- When you accept an assignment from a client you will be incurring many billable hours prior to even delivering a preliminary design: time spent doing research, brainstorming, conceptualization, and developing layout ideas. Without a deposit you are essentially working on spec (doing work that you may not get paid for) or extending credit. Without a deposit you may not be able to expend the time and related expenses to do the research necessary to come up with initial designs for the client.
- A deposit, including interim payments, benefits the client by not requiring a huge payment at the end of a job. They can pay for your services in smaller installments throughout the design, production, and printing process. Working with a deposit and interim installments helps insure that the design process and final delivery doesn't get held up or delayed due to outstanding payments.
How much of a deposit you request and how you structure interim payments can vary from client to client and project to project. It should be explained to the client prior to starting a project and outlined in your freelance design contract with that client. For small or short-term projects you might want to ask for 50% (of the estimated total cost) at the time the contract is signed with the balance on delivery. For larger or longer term projects you might do 1/3rd or 1/4th at a time or request a specific amount or percentage each month or after you've incurred a set number of billable hours.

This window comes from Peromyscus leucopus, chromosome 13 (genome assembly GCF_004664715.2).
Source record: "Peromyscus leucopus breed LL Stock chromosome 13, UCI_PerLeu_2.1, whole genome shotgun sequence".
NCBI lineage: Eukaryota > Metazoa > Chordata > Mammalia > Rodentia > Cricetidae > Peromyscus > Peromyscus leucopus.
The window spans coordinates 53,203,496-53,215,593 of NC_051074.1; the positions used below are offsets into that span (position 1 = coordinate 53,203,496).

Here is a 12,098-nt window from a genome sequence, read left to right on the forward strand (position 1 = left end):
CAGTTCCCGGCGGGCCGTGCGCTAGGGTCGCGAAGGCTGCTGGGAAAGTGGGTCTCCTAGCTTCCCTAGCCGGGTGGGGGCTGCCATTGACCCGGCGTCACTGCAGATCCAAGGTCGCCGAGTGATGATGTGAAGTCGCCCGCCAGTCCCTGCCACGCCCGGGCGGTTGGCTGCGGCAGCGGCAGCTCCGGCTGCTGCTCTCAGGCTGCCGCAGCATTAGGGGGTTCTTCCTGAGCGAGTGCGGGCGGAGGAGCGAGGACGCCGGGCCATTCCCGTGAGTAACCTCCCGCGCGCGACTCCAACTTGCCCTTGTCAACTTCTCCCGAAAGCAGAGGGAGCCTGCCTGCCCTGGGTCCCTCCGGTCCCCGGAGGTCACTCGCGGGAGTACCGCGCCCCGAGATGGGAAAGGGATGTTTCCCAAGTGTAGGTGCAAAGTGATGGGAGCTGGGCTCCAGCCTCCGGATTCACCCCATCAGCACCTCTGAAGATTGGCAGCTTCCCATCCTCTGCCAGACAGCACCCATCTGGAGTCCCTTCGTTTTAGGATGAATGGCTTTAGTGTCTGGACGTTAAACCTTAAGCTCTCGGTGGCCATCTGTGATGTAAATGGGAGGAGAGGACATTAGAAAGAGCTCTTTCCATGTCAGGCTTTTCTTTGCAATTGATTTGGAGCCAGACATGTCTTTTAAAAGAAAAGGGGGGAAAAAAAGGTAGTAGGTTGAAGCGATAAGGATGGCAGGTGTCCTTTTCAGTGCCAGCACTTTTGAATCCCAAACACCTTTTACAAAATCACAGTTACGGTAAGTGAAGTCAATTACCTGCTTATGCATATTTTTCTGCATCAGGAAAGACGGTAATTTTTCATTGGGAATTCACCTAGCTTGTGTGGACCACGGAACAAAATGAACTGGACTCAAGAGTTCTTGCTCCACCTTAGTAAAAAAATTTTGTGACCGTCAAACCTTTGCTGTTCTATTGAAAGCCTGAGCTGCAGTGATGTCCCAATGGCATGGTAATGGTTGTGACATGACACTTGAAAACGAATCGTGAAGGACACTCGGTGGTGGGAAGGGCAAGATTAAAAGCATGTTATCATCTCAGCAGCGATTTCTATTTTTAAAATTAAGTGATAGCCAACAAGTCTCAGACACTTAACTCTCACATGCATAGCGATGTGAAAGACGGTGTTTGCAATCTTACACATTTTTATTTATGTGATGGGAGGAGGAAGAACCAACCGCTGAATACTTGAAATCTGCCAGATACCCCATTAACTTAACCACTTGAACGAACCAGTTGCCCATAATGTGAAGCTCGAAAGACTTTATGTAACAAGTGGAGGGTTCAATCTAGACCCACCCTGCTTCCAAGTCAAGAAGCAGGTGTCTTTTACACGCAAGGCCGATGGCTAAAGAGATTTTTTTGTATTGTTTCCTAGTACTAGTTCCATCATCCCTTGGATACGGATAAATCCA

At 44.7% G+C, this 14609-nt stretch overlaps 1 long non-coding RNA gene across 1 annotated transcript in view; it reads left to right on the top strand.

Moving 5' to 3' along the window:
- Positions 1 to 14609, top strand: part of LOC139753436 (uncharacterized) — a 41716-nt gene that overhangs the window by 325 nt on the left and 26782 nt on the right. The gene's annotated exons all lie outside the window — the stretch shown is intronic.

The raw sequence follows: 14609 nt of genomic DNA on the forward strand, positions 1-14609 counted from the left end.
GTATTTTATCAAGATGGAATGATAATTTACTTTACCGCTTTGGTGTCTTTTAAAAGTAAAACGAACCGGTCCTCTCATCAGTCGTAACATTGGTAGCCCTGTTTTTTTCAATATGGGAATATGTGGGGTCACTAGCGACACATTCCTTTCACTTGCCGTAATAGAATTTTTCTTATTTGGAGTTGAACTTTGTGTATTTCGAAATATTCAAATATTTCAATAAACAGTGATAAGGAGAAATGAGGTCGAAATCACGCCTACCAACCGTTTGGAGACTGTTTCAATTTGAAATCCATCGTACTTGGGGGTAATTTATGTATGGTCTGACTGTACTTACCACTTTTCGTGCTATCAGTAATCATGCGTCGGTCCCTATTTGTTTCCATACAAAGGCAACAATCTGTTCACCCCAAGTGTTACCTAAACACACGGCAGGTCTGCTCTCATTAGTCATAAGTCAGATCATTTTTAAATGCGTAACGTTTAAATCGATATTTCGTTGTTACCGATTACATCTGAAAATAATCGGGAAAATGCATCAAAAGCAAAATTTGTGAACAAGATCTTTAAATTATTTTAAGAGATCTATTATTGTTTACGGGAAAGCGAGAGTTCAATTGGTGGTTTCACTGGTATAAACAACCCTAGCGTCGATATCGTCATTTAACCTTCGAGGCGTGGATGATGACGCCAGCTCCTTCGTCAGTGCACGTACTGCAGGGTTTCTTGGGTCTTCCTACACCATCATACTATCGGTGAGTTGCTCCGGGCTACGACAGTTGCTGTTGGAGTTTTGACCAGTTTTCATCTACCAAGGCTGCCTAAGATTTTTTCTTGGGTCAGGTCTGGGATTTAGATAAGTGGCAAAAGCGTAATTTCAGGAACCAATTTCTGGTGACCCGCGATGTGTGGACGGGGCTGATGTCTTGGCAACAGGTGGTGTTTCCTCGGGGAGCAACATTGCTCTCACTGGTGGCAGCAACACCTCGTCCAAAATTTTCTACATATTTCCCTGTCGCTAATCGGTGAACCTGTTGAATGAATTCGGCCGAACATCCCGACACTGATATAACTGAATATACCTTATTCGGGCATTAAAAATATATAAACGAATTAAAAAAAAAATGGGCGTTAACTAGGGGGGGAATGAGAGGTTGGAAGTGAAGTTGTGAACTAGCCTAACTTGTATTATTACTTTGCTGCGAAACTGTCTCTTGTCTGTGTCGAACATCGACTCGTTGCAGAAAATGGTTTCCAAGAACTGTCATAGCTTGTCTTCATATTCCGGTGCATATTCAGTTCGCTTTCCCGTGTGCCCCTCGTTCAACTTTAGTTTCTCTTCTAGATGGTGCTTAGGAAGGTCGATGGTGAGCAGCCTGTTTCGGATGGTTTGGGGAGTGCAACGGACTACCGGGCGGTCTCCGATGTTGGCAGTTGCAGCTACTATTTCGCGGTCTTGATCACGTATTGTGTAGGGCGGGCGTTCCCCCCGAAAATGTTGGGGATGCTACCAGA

"If a new customer refuses to pay a deposit, run far and run fast. In fact, a deposit can help weed out the problem customers."
~ Judy Litt, Former About.com Graphic Design Guide
When the project will involve paying a substantial amount of money to third parties such as for printing, be sure you have a deposit or interim payment sufficient to cover those costs before you have that work done. If the client bails you still have to pay the vendor.